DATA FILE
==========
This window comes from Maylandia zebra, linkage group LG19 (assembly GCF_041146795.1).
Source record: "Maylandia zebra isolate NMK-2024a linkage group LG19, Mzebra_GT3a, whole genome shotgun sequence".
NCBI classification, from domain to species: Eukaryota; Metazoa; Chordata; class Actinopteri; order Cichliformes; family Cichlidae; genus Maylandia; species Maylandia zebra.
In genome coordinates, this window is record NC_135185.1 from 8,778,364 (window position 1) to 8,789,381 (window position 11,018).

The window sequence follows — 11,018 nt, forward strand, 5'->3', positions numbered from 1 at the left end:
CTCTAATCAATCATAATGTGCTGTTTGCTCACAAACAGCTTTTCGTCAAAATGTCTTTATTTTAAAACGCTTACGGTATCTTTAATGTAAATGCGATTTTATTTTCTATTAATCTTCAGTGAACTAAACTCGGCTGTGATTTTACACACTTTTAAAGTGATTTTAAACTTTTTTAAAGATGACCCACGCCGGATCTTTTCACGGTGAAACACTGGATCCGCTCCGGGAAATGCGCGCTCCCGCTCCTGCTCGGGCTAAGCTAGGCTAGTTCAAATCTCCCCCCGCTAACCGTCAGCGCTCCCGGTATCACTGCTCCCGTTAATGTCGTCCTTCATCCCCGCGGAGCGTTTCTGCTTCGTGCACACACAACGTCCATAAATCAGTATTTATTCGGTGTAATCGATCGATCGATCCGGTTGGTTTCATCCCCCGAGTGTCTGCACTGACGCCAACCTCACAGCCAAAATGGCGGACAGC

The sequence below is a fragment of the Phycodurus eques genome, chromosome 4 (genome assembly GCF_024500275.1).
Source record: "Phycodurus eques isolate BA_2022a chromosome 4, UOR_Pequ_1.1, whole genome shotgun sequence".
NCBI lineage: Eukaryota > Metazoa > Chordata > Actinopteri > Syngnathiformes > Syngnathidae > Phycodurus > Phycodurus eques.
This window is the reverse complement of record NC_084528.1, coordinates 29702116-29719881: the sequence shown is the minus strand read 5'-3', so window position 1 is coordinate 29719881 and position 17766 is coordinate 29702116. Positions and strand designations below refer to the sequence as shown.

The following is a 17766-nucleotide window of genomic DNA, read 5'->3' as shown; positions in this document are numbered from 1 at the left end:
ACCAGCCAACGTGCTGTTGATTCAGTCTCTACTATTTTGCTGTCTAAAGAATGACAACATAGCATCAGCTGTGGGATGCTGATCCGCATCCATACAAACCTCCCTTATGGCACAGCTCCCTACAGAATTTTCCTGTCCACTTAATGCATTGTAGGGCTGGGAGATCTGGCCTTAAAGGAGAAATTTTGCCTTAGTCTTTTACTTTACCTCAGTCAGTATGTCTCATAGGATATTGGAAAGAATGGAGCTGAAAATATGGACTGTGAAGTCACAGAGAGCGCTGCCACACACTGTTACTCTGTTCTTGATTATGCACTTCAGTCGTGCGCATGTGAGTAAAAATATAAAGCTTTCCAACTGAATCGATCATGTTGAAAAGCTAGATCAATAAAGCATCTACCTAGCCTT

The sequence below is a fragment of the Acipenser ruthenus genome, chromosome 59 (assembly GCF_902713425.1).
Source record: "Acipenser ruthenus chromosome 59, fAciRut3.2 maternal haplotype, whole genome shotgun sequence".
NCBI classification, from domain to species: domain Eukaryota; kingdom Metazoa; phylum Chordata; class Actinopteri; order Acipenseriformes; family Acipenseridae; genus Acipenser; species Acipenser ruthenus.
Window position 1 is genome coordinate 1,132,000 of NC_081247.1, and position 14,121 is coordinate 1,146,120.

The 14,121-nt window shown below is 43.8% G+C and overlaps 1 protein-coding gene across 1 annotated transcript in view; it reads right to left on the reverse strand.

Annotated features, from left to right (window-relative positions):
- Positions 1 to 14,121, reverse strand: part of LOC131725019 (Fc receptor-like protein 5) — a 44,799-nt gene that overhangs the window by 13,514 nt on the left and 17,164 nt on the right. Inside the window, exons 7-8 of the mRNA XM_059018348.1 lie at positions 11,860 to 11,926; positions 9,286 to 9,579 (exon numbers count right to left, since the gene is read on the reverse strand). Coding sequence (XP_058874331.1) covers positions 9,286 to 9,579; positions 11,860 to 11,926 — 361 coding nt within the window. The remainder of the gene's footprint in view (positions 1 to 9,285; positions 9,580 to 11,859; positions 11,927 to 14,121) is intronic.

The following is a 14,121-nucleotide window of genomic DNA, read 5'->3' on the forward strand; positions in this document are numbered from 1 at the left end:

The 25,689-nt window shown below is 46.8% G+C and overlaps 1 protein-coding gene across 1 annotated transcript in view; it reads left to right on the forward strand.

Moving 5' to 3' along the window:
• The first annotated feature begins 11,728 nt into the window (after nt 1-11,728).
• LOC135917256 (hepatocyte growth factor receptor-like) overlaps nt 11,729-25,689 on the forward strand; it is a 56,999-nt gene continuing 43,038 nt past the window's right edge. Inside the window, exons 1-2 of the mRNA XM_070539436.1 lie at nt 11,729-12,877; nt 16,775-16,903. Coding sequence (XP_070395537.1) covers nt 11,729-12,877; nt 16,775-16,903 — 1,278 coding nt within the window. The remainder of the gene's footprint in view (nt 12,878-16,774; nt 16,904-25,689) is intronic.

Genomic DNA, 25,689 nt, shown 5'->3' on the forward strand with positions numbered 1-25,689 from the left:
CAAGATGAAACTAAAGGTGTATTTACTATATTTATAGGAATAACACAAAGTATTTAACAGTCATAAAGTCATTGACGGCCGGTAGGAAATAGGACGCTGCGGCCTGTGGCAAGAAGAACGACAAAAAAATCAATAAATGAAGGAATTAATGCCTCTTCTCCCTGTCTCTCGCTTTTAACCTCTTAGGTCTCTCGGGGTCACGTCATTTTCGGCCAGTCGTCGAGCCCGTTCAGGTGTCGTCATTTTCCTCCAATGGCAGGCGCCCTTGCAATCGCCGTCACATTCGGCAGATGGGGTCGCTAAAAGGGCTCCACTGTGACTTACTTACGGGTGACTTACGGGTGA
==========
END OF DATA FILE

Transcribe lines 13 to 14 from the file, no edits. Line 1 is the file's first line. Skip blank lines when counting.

The sequence below is a fragment of the Acipenser ruthenus genome, chromosome 59 (assembly GCF_902713425.1).
Source record: "Acipenser ruthenus chromosome 59, fAciRut3.2 maternal haplotype, whole genome shotgun sequence".